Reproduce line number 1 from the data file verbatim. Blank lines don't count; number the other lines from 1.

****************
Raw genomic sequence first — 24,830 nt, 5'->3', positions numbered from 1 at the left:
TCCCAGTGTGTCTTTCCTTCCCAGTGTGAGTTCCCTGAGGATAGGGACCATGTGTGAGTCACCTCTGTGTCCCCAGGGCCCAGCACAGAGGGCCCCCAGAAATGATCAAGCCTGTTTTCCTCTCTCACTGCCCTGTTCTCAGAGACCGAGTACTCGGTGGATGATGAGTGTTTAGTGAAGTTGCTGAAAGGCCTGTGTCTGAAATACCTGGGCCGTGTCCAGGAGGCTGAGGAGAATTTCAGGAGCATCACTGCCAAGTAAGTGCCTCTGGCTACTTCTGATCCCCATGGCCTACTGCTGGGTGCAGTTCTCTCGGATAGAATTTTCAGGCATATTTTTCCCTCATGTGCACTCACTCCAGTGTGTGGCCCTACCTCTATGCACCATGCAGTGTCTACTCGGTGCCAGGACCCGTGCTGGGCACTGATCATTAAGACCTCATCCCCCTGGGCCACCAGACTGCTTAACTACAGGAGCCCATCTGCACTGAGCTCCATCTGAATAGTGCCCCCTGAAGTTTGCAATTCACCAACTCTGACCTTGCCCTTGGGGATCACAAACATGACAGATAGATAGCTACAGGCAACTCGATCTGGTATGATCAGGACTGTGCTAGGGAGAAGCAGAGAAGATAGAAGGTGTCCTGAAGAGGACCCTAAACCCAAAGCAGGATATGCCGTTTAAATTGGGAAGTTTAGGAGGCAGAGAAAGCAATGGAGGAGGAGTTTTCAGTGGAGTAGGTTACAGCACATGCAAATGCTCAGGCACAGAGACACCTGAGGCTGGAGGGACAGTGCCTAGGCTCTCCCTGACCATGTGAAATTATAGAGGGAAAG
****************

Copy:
Raw genomic sequence first — 24,830 nt, 5'->3', positions numbered from 1 at the left: